6. COVID-19 still roams the White House. Since the Election Night party celebrated in the White House, several attendees have confirmed testing positive. White House Chief of Staff Mark Meadows, Housing and Urban Development Secretary Ben Carson, current and former Trump campaign advisers Corey Lewandowski and Healy Baumgardner, and the head of Trump’s legal challenges team, David Bossie, are among them; some sources add White House political director Brian Jack to that list. Additionally, more than 130 Secret Service officers, in charge of protecting the White House and the President during his trips, have been ordered to isolate or quarantine because of positive results or exposure to the virus. It is believed that the contagion among Secret Service staff is related to President Trump’s rallies held the weeks before Election Day.
7. Quebec and Ontario, the two largest Canadian provinces, are discussing whether to extend the winter school break or not. Both provinces are currently setting records for new COVID-19 infections. In Quebec, authorities estimate that 20% of the new cases recorded in the past two weeks are related to schools. In the meantime, Ontario continues to register high numbers of daily cases; on Thursday, the province logged 1,575 new infections, exposing students and staff. Provincial governments have expressed reluctance to closing schools for the developmental and psychological well-being of students. Quebec’s situation is particularly worrying as “La Belle Province” adopted one of the most restrictive sets of measures in the country starting October. On Friday, Prime Minister Justin Trudeau urged governors to impose stricter restrictions: “Provinces need to make the right decisions around bringing in rules that will limit close contacts, limit the spread of COVID-19.” This is the second time this week Trudeau calls for more measures; cases have averaged 4,300 per day this past week, and by December, the entire country could register more than 10,000 infections daily. “What we do in the coming days and weeks will determine what we get to do at Christmas,” Trudeau added.
8. After almost two weeks of vote counting, Edison Research finally called Georgia for President-elect Joe Biden and North Carolina for President Trump. This ends the tallying at 306 electoral votes for Biden and 232 for Trump. To this day, President Trump continues to refuse conceding victory, and the lawsuits seem to be falling apart. The law firm that filed the lawsuit in Pennsylvania for the Trump campaign to eliminate the mail-in votes withdrew from the case. In Arizona, the Trump campaign dropped the lawsuit it filed, and it is now requesting a recount of the ballots that the machines identified as overvotes. And in Michigan, a judge declined the request to halt the certification of Biden’s win in the Detroit area. Republican Senators of Kentucky and South Carolina Mitch McConnell and Lindsey Graham, among others, supported Trump early this week in his refusal to concede victory. However, more members of the Grand Old Party recognize Biden’s win and are voicing their concerns over Trump’s decision to deny President-elect Biden access to daily intelligence briefings. Republican Ohio Governor Mike DeWine acknowledged Biden is the new President, and Iowa Congressman Chuck Grassley—the longest-serving Republican in the Senate—said to CNN that Biden should have access to classified briefings. Later in the week, Senator Lindsey Graham agreed with Grassley, and so did Oklahoma Senator James Lankford. Some have interpreted these statements as de facto acknowledgments of Biden’s victory.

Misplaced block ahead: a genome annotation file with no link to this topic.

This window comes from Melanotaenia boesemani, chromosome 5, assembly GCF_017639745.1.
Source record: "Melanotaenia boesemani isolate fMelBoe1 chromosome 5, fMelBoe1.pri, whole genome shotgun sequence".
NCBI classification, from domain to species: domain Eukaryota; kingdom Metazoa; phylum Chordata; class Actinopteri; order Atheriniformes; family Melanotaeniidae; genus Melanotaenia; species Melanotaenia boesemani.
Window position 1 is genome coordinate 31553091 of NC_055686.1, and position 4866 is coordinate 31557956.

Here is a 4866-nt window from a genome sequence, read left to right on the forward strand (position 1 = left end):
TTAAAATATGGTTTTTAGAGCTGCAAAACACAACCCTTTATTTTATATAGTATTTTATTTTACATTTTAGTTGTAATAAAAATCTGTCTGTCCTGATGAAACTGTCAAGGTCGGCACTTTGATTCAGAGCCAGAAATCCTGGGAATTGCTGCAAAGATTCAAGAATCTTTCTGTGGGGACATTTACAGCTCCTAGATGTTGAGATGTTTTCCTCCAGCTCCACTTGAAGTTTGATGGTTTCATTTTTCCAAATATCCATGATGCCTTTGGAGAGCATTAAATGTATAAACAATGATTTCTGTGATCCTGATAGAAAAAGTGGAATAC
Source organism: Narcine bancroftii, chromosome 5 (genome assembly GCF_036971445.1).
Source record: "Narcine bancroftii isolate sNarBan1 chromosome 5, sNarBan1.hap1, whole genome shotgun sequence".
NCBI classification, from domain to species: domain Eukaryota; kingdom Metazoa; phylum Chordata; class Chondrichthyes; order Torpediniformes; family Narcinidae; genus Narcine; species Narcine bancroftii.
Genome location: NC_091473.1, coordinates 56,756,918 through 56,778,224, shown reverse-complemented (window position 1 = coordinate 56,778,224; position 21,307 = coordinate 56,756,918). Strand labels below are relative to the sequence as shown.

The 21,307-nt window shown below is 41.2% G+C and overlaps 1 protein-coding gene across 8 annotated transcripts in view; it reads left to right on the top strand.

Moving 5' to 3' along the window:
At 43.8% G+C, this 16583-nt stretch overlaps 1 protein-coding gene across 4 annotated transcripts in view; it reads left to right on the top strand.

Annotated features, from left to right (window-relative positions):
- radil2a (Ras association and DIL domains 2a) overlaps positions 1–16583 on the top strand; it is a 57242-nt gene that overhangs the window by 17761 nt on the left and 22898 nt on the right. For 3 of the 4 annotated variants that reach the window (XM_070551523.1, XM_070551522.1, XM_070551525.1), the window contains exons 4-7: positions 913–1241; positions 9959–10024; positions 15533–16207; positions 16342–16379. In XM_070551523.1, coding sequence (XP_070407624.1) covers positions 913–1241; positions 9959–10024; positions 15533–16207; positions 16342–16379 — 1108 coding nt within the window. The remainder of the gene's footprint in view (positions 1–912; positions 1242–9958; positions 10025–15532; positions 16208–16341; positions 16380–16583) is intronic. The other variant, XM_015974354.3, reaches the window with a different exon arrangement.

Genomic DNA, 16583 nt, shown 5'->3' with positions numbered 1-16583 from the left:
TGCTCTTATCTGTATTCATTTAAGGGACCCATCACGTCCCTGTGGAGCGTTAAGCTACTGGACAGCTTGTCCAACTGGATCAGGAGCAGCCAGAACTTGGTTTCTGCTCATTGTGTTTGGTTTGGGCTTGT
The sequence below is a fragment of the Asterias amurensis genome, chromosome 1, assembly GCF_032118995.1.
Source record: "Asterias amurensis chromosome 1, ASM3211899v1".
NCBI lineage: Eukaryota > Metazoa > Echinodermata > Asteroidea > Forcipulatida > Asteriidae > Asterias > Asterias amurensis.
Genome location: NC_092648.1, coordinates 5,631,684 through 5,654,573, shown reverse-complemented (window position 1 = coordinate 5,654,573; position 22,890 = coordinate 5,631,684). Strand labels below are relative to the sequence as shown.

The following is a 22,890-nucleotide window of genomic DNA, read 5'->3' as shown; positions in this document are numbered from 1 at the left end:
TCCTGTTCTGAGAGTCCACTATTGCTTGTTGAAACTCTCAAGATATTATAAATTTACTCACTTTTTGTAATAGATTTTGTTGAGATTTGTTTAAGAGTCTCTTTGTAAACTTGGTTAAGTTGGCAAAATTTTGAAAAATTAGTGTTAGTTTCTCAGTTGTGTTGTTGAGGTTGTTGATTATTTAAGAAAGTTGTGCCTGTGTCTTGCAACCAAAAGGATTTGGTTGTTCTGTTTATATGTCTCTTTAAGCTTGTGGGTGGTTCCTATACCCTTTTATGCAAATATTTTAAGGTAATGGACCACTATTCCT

9. OPEC’s latest monthly report revealed the coalition’s new demand outlook for crude oil for 2020 and 2021. OPEC reduced its demand outlook by 0.3 million for both years, leaving daily demand for this year at 90 million barrels and 96.3 million barrels for 2021. In past reports, OPEC announced it expected global consumption to drop this year to its lowest levels since 2013. Pfizer’s news about the high effectivity levels of its vaccine reflected on crude oil prices. Both Brent and West Texas Intermediate crude oil surpassed the $40-dollar threshold this week and reached the high of the week on Wednesday. Brent oil closed the week at $42.78, and WTI crude settled at $40.13.